Author Topic: The Bread Thread  (Read 24590 times)

Wowbagger

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Re: The Bread Thread
« Reply #200 on: February 07, 2016, 11:24:54 am »
Last night I set the breadmaker off to make a wholemeal loaf. I didn't add sugar. I did put a little extra yeast in. It has risen beautifully - more than I normally expect a loaf made to that recipe to do! I shall have some in a moment with my home-made marmalade.
Oh, Bach without any doubt. Bach every time for me.

Re: The Bread Thread
« Reply #201 on: February 07, 2016, 07:48:54 pm »
Sugar just speeds up the initial yeast ferment - unless you're trying to activate dried (not instant) yeast it's not needed (and even with dried you can just whisk in some flour). Salt improves flavour and IIRC also improves gluten formation, but retards yeast action. Fats slow staling and improve moisture retention, but again retard yeast action (at least when used in large quantities for enriched doughs).

For regular bread I tend to use about 1-1.5% of salt as a baker's percentage (i.e. of the weight of flour), and 1% yeast. A glug of oil or knob of butter for fat, and hydration at about 55-60%.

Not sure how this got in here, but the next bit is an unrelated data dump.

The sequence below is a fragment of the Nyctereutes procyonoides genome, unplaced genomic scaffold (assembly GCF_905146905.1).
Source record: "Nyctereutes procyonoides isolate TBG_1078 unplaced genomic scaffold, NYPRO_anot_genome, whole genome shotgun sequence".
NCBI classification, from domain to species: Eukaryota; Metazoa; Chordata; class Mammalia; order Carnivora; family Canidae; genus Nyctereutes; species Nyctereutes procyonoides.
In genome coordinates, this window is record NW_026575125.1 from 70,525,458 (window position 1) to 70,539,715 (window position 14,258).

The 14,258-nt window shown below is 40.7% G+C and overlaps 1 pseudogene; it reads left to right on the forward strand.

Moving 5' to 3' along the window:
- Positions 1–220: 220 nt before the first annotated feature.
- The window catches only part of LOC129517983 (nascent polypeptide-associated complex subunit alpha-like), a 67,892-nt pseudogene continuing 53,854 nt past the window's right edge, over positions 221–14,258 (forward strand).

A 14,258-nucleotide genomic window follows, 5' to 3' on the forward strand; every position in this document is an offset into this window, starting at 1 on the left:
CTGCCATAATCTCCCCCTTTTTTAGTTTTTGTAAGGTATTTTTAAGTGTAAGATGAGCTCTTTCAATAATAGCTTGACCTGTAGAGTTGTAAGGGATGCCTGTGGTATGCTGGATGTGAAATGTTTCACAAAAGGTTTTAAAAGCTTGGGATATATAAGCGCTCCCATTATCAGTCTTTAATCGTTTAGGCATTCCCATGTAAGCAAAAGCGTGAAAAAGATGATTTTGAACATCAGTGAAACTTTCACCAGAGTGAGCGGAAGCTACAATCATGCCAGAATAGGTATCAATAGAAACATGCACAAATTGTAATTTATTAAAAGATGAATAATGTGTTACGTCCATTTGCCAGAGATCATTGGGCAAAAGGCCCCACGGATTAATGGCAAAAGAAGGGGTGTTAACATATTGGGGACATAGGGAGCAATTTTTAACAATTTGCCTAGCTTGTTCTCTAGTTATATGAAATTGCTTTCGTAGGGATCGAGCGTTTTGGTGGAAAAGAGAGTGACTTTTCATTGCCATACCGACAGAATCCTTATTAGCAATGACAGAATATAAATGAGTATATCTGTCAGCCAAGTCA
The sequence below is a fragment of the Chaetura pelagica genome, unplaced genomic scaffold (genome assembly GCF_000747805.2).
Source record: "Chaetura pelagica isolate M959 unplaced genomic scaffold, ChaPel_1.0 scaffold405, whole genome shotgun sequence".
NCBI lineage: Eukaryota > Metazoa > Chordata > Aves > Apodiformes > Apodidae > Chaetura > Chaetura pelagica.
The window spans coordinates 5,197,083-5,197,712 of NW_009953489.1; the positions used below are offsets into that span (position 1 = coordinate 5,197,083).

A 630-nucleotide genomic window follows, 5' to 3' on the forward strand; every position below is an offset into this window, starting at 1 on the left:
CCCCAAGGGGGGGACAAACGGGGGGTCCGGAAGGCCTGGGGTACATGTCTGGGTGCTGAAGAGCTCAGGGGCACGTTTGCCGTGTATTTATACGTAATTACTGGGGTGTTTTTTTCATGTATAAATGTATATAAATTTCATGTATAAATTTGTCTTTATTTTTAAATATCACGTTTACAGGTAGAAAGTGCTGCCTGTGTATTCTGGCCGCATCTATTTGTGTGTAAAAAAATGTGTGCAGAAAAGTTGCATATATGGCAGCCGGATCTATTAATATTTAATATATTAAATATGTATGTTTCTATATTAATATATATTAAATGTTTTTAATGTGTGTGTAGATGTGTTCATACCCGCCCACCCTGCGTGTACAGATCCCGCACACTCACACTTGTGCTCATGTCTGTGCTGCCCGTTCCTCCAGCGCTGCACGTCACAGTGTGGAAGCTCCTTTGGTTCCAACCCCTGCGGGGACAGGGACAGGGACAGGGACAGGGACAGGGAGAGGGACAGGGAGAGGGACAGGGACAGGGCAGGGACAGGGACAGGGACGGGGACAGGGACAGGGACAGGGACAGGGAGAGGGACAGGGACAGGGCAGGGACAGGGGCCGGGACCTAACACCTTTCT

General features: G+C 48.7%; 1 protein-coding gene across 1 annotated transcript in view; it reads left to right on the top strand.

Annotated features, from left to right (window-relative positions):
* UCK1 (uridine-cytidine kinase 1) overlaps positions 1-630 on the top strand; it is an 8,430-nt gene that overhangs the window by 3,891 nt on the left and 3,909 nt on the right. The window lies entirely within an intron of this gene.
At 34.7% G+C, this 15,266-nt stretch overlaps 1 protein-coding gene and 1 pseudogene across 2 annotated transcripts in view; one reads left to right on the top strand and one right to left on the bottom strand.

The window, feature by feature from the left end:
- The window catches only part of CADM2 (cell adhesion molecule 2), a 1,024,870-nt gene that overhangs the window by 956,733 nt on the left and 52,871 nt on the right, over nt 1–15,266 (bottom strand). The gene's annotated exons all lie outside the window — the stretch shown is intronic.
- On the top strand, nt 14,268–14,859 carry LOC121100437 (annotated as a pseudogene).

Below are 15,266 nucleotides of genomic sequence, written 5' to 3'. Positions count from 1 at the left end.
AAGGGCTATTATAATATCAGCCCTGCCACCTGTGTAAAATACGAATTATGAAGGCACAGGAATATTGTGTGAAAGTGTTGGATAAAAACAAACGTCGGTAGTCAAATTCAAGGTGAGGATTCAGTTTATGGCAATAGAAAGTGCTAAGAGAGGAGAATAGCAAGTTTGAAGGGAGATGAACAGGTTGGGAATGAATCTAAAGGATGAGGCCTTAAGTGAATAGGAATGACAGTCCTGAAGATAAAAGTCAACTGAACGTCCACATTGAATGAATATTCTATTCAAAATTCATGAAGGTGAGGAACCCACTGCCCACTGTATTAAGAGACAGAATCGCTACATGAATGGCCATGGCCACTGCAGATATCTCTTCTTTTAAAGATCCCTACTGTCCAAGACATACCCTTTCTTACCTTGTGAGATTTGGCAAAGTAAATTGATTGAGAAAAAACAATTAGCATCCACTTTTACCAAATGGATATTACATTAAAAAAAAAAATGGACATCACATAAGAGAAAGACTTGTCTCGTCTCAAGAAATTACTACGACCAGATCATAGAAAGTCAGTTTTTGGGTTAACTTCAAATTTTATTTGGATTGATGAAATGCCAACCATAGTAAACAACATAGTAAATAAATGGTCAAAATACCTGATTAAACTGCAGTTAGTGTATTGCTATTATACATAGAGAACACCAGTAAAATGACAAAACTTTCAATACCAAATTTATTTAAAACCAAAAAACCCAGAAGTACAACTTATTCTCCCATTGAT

Re: The Bread Thread
« Reply #202 on: February 07, 2016, 09:23:53 pm »
Sugar just speeds up the initial yeast ferment - unless you're trying to activate dried (not instant) yeast it's not needed (and even with dried you can just whisk in some flour).

....or, not. Just not needed, honest.

Mrs Pingu

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Re: The Bread Thread
« Reply #203 on: February 07, 2016, 09:31:48 pm »
Sugar just speeds up the initial yeast ferment - unless you're trying to activate dried (not instant) yeast it's not needed (and even with dried you can just whisk in some flour).